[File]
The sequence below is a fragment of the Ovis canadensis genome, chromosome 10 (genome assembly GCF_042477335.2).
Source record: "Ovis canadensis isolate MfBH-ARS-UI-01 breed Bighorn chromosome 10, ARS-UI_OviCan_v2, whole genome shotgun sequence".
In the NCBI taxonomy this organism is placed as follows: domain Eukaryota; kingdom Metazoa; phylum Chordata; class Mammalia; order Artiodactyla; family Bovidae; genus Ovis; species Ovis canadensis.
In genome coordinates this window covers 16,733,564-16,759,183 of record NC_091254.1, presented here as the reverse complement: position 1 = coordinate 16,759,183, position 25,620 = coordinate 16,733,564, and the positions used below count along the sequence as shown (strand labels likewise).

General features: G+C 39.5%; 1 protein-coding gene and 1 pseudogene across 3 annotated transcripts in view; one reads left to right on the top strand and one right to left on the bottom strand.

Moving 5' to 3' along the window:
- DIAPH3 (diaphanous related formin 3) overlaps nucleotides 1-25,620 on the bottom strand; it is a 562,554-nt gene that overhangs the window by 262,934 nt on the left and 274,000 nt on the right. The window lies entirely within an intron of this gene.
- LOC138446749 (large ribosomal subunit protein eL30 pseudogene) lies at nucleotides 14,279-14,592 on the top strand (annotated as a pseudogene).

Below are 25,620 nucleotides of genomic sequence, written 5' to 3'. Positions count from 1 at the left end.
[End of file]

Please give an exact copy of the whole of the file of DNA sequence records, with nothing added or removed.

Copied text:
The sequence below is a fragment of the Ovis canadensis genome, chromosome 10 (genome assembly GCF_042477335.2).
Source record: "Ovis canadensis isolate MfBH-ARS-UI-01 breed Bighorn chromosome 10, ARS-UI_OviCan_v2, whole genome shotgun sequence".
In the NCBI taxonomy this organism is placed as follows: domain Eukaryota; kingdom Metazoa; phylum Chordata; class Mammalia; order Artiodactyla; family Bovidae; genus Ovis; species Ovis canadensis.
In genome coordinates this window covers 16,733,564-16,759,183 of record NC_091254.1, presented here as the reverse complement: position 1 = coordinate 16,759,183, position 25,620 = coordinate 16,733,564, and the positions used below count along the sequence as shown (strand labels likewise).

General features: G+C 39.5%; 1 protein-coding gene and 1 pseudogene across 3 annotated transcripts in view; one reads left to right on the top strand and one right to left on the bottom strand.

Moving 5' to 3' along the window:
- DIAPH3 (diaphanous related formin 3) overlaps nucleotides 1-25,620 on the bottom strand; it is a 562,554-nt gene that overhangs the window by 262,934 nt on the left and 274,000 nt on the right. The window lies entirely within an intron of this gene.
- LOC138446749 (large ribosomal subunit protein eL30 pseudogene) lies at nucleotides 14,279-14,592 on the top strand (annotated as a pseudogene).

Below are 25,620 nucleotides of genomic sequence, written 5' to 3'. Positions count from 1 at the left end.